Communication

An Open Letter To Anyone Who Feels Lonely on Facebook

Isolation is an epidemic.

The other night, after a particularly long social media binge, I felt the sudden onset of a hangover. While it may not have started in wine or ended in a headache, the similar anxious, listless, comfortless quality was palpably present. It was a classic emotional hangover. The irony, of course, was that it came from an outlet designed to foster connection from the comfort of my couch.

The truth is that social media has grown far beyond friendships and is now a tool used to sell teeth-whiteners, compare ourselves to our exes, and fake a fantasy life.  As Facebook continues to exacerbate our need for authentic connection, our social skills continue to degenerate.

Sure, we can interact. But, can we connect?

If you’d rather text than talk, order food online over using a phone, or scroll through Instagram pics rather than seeing friends in person, then this post is for you.

Social connection impacts our emotional and physical health. According to former U.S. Surgeon General, Vivek Murthy, isolation and loneliness can create chronic stress, similar to factors such as illness, poverty, discrimination, and violence. It’s a growing epidemic: In the 1980s, 20% of adult Americans said they were lonely. Today, the percentage has doubled to 40%.

The good news is that you don’t have to swear off social media to create more connection. Here are:

7 steps to build better relationships:

1) Upgrade your connection.

No, I’m not talking about your internet speed. Instead of texting, talk on the phone. Meet friends and colleagues in person. Even Facetime and Skype can build better bonds. Feeling short on time? Remember, just because something is efficient, doesn’t make it better. Communication on each medium varies. So, avoid the misunderstandings and deepen your relationships by upgrading how you communicate.

2) Accept the friend request.

Often, we place people in categories without giving them a real chance. Deepen your current connections by:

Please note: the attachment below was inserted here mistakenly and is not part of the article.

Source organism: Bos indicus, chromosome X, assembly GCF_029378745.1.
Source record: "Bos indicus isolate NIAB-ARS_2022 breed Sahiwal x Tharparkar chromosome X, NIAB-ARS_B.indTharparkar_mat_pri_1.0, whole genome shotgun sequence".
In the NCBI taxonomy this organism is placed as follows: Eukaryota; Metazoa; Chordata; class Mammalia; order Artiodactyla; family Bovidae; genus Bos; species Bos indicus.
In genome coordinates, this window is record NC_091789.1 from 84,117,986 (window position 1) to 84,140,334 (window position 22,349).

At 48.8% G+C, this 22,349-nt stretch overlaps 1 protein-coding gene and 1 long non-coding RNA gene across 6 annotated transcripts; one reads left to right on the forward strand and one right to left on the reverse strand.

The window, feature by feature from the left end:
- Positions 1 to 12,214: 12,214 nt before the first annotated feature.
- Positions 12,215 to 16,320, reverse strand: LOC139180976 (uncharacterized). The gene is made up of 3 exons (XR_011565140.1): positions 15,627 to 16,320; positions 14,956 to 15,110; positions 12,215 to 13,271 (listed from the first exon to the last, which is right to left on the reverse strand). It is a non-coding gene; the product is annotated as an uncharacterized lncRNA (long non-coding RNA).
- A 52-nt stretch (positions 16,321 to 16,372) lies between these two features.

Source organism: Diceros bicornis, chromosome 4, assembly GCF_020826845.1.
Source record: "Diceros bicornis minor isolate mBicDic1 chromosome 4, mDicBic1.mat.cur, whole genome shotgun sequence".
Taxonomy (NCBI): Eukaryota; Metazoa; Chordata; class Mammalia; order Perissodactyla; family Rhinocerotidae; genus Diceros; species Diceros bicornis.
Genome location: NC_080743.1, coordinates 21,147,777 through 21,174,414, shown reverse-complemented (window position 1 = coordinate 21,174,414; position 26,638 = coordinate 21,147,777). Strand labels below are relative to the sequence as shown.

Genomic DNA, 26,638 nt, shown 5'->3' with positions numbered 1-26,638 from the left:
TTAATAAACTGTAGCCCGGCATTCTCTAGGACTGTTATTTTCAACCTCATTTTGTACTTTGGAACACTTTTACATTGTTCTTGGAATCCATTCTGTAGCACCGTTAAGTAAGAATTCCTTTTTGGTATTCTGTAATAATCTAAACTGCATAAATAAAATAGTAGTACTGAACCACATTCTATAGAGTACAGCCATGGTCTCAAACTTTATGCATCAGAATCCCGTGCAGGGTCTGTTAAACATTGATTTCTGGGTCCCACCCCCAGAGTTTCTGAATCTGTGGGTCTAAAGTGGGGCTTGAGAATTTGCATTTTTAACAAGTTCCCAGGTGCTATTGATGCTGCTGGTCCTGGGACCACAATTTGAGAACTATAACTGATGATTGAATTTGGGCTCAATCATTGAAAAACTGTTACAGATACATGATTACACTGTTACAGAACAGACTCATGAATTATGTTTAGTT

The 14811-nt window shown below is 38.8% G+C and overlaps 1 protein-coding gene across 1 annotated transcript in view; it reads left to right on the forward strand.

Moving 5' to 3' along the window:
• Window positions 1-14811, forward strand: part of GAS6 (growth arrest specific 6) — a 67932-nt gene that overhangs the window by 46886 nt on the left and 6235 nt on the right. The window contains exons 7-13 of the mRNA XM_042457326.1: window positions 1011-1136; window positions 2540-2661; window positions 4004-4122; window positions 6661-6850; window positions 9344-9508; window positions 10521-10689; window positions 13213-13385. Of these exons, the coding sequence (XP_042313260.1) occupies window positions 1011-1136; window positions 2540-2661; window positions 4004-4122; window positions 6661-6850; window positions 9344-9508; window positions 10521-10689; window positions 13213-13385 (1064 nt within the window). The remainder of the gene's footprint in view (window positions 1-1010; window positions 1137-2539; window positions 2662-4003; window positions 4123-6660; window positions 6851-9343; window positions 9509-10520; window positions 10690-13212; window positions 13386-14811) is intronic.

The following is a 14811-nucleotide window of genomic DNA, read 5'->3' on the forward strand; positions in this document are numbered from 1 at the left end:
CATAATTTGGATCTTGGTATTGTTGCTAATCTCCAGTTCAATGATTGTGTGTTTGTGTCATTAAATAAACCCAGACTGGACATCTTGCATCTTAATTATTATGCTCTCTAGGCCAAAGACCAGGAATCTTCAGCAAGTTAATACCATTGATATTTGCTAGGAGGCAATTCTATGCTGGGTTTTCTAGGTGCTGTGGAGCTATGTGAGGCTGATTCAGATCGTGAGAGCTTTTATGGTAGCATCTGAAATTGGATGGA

• Trying something new (e.g. going for a hike instead of a drink)
  • Sharing how you feel (e.g. being vulnerable and honest)
  • Working on it rather than dismissing it (e.g. being courageous enough to troubleshoot problems rather than ghosting) 

3) Who dis?

Define what you want in a friend down to every last detail. Want a bestie who does yoga, yoda impressions, and yodels with her yorkie? Weird, but cool. You have to know what you want to know if you have it and where to find it.

4) Expand your circle with friends, not followers.

The best way to meet people with similar interests is by exploring your own. Upgrade your activities by rekindling an old hobby or starting a new one. If you want to meet the right people, you need to be your best self. That means less time doing what isn’t working and more time doing things that speak to your passions and values.

5) Disconnect.

I can’t tell you how many times I go to a restaurant and see people ignoring each other and staring at their phones (even when they're on a date!) Unless there’s a life-threatening emergency, let the other person know you actually want to be there by silencing your phone and putting it away.

6) Can you hear me now?

So often we listen to respond rather than to hear. Instead of secretly planning your response, let their words sink in. Your undivided attention is the greatest gift you can give someone and the key to understanding and empathy.

    7) Still loading.

    Loneliness is normal. Even with strong relationships, this natural human emotion is bound to surface. Our feelings of isolation took time to develop, so don’t expect overnight results. Be patient with yourself and others, focusing on the steps you’re taking instead of how far you have to go.

    The Takeaway:

    Whether you’re surrounded by people or alone on your couch, isolation is a growing issue. Don’t let the number of Facebook friends or followers define you, your relationships, or your time. In any moment, you can take simple steps to feel less lonely and create more connection.

    The Relationship Lies That Keep You Stuck

    Recently, I’ve been giving a lot of thought to the term “emotional availability.” In the self-help world, it’s a term that gets thrown around quite a bit. In the brunch with girlfriends world, it’s a blanket statement used to rationalize not working on yourself. Let me explain-

    The Problem: